Lipira v. City of ThorntonAnnotate this Case
585 P.2d 932 (1978)
Stephen V. LIPIRA, Plaintiff-Appellant, v. CITY OF THORNTON, Defendant-Appellee.
Colorado Court of Appeals, Div. II.
October 12, 1978.
Donald E. McMichael, Mitchell Benedict, III, Denver, Law, Nagel & Clark, P. C., Fenton A. Bain, John M. Law, Denver, for plaintiff-appellant.
Wood, Ris & Hames, P. C., William K. Ris, Daniel M. Fowler, Denver, for defendant-appellee.
Stephen Lipira was injured and his wife killed when his automobile left the road at a curve. Contending that the cause of the accident was the negligence of the City of Thornton in constructing and maintaining the road, Lipira sued the City. The trial court granted the City's motion for summary judgment because Lipira had not complied with the City's home-rule charter requirement that notice of claim be given within 60 days after the accident. Lipira had given notice 73 days after the accident, which notice was within the 90-day time limit provided for in the Colorado Governmental Immunity Act, § 24-10-109(1), C.R.S. 1973. Lipira contends that the notice provision of the state statute, rather than that contained in the City charter, is applicable. We agree and therefore reverse and remand for further proceedings.
Tort claims against home-rule cities are matters of both statewide and local concern. DeLong v. City & County of Denver, Colo., 576 P.2d 537 (1978). The Governmental Immunity Act evidences the intent of the General Assembly to establish statewide uniformity in bringing such claims. Section 24-10-102, C.R.S. 1973, provides:"The general assembly also recognizes the desirability of including within one article all the circumstances under which the state or any of its political subdivisions may be liable in actions other than contract. . . ."
The substantive right to sue the City in tort exists under state law, and the City cannot limit that right by a law peculiar to *933 the municipality. See Hardamon v. Municipal Court, 178 Colo. 271, 497 P.2d 1000 (1972). To the extent the City charter establishes a different notice of claim procedure, it conflicts with the statute. When a conflict exists in a matter of both statewide and local concern, the statute controls. See DeLong, supra; and Huff v. Mayor of Colorado Springs, 182 Colo. 108, 512 P.2d 632 (1973).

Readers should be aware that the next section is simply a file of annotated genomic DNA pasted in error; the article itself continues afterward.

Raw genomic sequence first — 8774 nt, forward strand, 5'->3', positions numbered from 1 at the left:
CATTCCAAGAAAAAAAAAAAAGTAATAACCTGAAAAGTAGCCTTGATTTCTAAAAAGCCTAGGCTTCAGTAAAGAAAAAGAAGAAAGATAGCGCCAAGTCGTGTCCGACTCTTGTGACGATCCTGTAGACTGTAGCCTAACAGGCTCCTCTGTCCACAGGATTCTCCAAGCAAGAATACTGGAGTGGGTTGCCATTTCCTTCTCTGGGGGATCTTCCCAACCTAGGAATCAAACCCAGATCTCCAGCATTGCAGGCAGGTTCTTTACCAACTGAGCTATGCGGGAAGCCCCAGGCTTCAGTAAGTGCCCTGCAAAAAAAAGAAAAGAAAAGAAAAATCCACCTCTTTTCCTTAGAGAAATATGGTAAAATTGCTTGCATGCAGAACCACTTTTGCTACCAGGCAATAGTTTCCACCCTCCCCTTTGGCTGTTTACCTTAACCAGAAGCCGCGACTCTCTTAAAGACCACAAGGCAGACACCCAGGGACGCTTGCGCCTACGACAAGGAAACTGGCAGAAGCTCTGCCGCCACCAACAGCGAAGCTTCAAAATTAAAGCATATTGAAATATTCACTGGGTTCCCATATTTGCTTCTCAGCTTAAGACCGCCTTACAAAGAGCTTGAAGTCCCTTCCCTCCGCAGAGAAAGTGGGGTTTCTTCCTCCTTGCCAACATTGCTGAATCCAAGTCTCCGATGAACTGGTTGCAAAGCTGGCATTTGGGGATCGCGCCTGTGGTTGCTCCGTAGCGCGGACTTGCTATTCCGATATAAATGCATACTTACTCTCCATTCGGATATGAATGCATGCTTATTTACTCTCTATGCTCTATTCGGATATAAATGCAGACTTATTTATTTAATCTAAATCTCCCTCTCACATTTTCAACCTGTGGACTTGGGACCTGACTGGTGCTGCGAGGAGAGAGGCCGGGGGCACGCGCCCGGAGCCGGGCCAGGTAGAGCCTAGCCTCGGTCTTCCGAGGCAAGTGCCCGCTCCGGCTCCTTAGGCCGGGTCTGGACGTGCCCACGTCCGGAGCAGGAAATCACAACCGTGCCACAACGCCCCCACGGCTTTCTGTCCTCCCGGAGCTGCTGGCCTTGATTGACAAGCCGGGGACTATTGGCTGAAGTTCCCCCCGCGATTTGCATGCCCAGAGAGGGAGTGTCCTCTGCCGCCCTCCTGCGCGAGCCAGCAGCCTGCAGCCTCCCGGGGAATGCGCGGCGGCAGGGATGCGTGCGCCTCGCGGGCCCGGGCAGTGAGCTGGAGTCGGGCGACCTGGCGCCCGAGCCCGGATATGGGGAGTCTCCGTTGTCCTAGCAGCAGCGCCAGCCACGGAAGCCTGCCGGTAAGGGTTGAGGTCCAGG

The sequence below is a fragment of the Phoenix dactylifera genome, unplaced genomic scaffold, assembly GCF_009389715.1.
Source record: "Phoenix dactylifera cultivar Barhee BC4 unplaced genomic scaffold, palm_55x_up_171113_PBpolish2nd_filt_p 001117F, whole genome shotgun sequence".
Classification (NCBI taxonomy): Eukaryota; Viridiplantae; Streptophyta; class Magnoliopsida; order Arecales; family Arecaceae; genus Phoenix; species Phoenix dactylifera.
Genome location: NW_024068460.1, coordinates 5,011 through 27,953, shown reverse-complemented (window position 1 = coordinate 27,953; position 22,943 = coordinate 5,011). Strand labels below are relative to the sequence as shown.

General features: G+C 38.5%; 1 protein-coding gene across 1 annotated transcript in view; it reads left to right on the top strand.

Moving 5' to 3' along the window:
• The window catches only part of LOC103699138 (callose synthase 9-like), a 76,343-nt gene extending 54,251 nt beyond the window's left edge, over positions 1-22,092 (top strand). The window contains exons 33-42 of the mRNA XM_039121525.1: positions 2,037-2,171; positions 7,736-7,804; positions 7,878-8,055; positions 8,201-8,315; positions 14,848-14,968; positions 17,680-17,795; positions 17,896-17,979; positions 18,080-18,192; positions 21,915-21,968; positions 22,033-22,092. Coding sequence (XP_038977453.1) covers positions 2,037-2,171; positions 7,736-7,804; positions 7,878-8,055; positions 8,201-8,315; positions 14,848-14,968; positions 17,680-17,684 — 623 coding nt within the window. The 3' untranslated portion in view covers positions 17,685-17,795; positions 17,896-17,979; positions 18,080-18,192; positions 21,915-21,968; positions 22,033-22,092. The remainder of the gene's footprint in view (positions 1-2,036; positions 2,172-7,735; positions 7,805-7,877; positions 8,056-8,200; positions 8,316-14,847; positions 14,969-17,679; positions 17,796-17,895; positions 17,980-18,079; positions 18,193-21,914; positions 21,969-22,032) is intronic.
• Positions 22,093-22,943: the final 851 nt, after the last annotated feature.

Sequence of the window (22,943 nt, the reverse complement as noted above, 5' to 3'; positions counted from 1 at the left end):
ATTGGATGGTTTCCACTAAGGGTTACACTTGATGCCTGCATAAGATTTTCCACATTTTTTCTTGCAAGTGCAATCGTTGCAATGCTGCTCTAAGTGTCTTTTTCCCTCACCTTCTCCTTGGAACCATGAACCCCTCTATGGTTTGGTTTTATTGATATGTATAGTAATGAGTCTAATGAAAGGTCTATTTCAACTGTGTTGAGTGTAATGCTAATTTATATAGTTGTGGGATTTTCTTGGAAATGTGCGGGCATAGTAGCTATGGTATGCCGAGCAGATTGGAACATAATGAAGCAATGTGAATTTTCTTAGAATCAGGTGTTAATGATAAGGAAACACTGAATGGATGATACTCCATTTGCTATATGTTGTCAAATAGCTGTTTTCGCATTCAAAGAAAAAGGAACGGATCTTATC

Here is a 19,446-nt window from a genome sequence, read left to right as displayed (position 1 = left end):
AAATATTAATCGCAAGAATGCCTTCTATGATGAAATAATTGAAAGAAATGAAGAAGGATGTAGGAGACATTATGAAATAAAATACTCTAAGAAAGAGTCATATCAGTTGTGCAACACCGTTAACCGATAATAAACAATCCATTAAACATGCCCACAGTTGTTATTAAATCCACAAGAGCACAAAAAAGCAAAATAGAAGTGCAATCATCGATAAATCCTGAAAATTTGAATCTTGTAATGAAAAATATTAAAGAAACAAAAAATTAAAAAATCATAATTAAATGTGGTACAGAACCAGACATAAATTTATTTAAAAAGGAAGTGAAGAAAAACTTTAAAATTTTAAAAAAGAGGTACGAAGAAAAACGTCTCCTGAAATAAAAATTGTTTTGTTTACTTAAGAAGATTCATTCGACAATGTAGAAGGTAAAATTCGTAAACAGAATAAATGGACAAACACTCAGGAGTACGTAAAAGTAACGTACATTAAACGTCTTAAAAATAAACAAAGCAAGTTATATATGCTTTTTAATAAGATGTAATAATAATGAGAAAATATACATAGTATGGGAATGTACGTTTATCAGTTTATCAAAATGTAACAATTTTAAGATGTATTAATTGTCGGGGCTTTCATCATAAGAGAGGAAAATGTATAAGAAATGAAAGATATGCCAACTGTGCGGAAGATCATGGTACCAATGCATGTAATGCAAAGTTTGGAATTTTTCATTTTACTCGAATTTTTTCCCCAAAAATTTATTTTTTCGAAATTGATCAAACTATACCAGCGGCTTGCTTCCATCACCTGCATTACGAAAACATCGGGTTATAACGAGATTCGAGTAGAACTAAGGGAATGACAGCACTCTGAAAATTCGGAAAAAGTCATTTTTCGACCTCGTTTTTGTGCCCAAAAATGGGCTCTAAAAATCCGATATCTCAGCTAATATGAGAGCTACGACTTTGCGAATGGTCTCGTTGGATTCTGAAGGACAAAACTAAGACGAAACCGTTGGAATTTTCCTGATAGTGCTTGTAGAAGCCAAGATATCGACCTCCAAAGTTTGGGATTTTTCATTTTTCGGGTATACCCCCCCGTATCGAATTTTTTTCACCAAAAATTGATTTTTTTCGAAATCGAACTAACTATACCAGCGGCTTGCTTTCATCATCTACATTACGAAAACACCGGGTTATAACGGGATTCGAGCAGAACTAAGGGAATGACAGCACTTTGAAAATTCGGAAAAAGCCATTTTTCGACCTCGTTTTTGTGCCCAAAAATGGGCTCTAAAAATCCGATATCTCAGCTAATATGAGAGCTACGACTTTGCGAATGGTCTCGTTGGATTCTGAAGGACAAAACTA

The City has cited Horst v. City & County of Denver, 101 Colo. 284, 73 P.2d 388 (1937) and Fisher v. City & County of Denver, 123 Colo. 158, 225 P.2d 828 (1950), as requiring the conclusion that the City charter prevails. However, in Horst the court was not dealing with a situation where there was a direct conflict between the City charter's notice of claim provisions and those of the statute. Thus, while the opinion contains statements indicating that if a situation did arise where the two are in conflict that the charter would prevail, these comments were merely obiter dicta and as such not controlling upon later decisions. Young v. People, 54 Colo. 293, 130 P. 1011 (1913). Nor does Fisher control; it merely quotes the dictum from Horst. In any event, both Horst and Fisher predate by many years the present Governmental Immunity Act, enacted in 1972, which reinstated a modified version of the doctrine of sovereign immunity in Colorado after the doctrine had been abrogated by the Supreme Court in Evans v. Board of County Commissioners, 174 Colo. 97, 482 P.2d 968 (1971) and companion cases decided the same day.
Because Lipira's notice of claim complied with the requirements of § 24-10-109(1), C.R.S. 1973, his notice was timely and the City's motion for summary judgment should not have been granted.
Consequently, the judgment is reversed and the cause remanded for further proceedings.
ENOCH and SMITH, JJ., concur.